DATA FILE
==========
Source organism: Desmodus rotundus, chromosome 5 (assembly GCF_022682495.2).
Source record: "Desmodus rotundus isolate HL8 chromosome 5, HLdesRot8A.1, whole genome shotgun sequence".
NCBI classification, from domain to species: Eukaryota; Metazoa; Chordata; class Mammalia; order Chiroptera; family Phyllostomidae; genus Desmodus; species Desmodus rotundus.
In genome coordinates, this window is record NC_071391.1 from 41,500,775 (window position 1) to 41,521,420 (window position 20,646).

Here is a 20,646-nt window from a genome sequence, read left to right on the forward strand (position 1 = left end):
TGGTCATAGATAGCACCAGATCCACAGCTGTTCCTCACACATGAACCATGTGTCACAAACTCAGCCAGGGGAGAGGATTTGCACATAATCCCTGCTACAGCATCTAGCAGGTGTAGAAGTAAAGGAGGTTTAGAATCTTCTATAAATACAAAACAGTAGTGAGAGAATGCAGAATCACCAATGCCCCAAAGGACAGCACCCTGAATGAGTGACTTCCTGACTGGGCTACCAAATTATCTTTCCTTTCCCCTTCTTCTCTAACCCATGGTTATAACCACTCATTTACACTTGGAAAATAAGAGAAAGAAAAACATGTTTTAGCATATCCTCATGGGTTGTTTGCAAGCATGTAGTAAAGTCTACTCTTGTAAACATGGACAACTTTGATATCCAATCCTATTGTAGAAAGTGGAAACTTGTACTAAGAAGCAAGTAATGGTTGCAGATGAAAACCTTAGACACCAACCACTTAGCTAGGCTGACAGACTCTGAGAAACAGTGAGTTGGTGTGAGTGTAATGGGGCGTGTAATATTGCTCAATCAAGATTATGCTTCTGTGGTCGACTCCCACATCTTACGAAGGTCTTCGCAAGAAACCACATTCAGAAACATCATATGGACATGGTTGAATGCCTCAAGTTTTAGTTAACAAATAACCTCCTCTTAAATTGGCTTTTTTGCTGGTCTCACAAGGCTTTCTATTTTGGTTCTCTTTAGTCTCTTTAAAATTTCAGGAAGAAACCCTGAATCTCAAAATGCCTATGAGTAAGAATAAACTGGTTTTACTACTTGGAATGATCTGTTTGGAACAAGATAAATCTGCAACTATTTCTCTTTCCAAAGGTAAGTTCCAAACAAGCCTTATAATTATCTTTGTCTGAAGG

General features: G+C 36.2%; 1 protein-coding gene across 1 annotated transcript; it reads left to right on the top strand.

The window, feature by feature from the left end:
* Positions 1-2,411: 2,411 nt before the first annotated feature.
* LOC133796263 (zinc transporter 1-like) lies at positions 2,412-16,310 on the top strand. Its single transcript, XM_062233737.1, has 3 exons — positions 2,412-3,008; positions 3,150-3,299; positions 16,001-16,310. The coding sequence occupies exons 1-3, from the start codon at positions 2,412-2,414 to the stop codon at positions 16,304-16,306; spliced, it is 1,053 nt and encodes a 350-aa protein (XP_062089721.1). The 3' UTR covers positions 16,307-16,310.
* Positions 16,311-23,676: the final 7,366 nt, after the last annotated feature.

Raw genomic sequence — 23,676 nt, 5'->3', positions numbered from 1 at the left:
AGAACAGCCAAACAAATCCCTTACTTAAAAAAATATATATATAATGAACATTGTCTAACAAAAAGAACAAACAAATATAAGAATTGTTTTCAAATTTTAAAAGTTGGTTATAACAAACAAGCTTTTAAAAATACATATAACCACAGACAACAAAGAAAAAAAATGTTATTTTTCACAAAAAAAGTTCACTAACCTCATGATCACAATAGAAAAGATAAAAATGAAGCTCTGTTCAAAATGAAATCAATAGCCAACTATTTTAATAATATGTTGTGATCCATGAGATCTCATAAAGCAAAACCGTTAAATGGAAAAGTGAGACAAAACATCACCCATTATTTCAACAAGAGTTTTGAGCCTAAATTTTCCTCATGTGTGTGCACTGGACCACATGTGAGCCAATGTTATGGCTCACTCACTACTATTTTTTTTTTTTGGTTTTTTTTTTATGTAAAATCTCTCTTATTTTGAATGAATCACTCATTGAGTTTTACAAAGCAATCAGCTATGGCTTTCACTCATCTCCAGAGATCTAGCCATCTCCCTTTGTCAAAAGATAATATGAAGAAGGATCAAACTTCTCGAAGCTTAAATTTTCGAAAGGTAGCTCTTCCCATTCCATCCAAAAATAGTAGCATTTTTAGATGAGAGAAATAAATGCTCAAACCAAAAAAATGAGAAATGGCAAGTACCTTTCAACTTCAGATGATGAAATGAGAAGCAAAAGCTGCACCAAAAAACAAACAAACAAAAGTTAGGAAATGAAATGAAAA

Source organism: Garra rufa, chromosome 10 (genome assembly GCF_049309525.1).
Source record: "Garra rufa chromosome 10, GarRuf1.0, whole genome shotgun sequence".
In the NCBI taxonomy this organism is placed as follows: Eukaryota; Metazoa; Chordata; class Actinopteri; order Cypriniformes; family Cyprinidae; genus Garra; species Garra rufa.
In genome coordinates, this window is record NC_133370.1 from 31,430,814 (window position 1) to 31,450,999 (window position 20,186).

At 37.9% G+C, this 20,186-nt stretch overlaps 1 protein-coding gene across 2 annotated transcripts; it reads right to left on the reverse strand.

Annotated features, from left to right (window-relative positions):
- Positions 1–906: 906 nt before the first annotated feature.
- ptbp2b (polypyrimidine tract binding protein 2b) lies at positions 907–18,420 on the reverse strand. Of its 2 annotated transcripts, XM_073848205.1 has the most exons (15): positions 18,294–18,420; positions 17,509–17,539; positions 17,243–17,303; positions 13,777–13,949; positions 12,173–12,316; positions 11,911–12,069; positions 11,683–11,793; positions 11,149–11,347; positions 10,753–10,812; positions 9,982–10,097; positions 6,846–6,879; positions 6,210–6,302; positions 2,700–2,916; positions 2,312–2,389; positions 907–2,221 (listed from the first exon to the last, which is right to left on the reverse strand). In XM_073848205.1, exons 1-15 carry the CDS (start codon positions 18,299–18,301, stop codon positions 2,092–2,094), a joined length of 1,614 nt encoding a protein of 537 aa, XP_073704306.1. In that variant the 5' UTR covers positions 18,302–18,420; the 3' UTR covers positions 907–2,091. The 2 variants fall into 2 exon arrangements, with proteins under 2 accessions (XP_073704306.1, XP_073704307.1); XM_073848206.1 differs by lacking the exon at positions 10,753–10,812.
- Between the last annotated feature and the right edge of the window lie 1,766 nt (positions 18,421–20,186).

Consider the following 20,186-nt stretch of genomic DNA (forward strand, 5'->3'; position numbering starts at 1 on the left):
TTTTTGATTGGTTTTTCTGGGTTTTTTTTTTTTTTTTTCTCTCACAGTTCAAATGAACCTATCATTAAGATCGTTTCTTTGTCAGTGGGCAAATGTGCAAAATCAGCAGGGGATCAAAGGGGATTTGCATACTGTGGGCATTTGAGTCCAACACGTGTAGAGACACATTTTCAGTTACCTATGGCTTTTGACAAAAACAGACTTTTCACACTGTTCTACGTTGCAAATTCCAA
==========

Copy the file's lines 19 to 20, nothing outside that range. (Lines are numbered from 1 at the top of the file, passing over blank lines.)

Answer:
Annotated features, from left to right (window-relative positions):
- Positions 1–906: 906 nt before the first annotated feature.